New research shows myocarditis is less common among COVID-19 patients than previously reported.
Previous reports of the rate of COVID-19 myocarditis have ranged from 60% among middle-aged and elderly recovered patients to 14% among recovered athletes, according to study authors.
“Although it is clear that COVID-19 impacts the heart and blood vessels, to date, it has been difficult to know how reproducible any changes are due to the relatively small sample size of most autopsy series,” said co-author Richard Vander Heide, MD, PhD, professor, director, pathology research, LSU Health New Orleans School of Medicine, Louisiana, in a press release.
Heide and colleagues reviewed data from 22 different studies to analyze findings related to the autopsied hearts of 277 patients who died from COVID-19. Patients were from 9 different countries, the average patient age was 75-years-old, and 97.6% of patients had at least 1 comorbidity.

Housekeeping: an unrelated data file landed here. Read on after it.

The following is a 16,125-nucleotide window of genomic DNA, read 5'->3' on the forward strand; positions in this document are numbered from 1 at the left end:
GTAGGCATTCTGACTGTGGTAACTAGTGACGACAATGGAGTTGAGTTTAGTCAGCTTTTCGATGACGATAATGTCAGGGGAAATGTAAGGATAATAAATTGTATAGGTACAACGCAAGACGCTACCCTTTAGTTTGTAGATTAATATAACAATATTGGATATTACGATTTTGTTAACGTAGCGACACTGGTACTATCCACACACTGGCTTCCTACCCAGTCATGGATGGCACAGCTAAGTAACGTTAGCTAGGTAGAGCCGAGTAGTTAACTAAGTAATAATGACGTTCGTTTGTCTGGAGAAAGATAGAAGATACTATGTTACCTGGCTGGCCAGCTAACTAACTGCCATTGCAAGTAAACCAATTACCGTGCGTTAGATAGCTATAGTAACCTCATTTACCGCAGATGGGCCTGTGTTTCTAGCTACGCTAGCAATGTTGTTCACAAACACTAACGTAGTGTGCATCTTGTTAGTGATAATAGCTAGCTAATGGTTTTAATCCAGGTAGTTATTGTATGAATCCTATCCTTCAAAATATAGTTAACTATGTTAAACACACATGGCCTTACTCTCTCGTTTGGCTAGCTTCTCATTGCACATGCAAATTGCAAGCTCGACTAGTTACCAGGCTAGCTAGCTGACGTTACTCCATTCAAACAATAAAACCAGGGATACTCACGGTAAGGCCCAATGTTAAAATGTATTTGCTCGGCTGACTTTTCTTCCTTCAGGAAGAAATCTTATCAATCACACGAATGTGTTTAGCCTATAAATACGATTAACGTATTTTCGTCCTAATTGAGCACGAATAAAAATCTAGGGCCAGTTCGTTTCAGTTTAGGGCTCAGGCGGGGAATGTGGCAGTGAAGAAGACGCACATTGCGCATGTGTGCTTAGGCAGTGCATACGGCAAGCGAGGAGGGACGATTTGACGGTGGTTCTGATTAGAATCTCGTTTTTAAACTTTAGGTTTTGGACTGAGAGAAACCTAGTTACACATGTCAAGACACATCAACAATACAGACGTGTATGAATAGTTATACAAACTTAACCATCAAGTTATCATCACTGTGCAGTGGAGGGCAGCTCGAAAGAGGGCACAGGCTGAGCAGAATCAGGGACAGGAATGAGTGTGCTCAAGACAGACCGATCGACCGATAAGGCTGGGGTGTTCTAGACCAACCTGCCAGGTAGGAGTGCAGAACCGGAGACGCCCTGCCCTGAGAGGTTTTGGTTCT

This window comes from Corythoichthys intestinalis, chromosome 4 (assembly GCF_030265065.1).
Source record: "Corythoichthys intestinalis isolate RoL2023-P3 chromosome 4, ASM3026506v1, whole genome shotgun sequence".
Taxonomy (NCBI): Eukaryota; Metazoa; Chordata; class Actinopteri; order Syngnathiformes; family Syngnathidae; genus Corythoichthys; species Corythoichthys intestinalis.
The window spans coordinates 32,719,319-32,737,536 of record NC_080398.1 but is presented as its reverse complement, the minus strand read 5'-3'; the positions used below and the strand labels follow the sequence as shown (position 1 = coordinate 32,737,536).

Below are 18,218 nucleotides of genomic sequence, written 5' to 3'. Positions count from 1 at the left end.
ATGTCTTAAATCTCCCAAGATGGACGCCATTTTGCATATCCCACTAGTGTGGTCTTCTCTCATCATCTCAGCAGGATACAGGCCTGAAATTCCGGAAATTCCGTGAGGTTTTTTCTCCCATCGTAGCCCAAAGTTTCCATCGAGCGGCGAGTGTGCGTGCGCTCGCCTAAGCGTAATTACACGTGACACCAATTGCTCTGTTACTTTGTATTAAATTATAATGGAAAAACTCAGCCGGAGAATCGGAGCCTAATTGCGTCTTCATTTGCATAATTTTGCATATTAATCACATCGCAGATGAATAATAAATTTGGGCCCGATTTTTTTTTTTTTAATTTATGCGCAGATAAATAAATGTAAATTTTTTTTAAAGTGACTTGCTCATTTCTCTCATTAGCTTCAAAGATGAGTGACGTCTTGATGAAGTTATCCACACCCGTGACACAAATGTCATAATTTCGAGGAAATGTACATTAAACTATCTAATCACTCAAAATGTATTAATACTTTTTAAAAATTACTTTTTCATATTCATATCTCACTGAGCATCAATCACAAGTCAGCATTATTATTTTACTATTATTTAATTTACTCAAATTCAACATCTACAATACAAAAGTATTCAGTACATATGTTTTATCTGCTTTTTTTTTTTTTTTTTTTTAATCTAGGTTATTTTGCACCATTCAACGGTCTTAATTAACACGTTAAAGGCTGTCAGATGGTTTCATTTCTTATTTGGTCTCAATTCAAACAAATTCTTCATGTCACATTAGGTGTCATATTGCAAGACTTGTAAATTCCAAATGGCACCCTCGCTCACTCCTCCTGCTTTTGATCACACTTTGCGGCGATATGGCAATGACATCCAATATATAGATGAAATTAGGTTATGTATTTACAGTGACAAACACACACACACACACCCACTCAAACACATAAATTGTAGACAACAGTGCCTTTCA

After careful review, the researchers found that the rate of myocarditis ranged between 1.4% and 7.2% among study participants.
“What we have learned is that myocarditis is not nearly as frequent in COVID-19 as has been thought,” said co-author Marc Halushka, MD, PhD, professor of pathology, Johns Hopkins University School of Medicine, Baltimore, Maryland, in the same press release. “This finding should be useful for our clinical colleagues to reconsider how to interpret blood tests and heart radiology studies.”
“By bringing the data together from this large number of autopsy cases, we have better determined the spectrum of histologic findings,” added Vander Heide in the press release. “Even a low myocarditis rate of 1.4% would predict hundreds of thousands of worldwide cases of myocarditis in severe COVID-19 due to the enormous numbers of infected individuals.”
Also, the study authors created a “checklist” for pathologists to use when evaluating COVID-19 at autopsy in order to provide consistency in investigating and reporting results.
“This study demonstrates the importance of the autopsy in helping us determine what is occurring in the hearts of individuals passing away due to COVID-19,” concluded Halushka in the press release.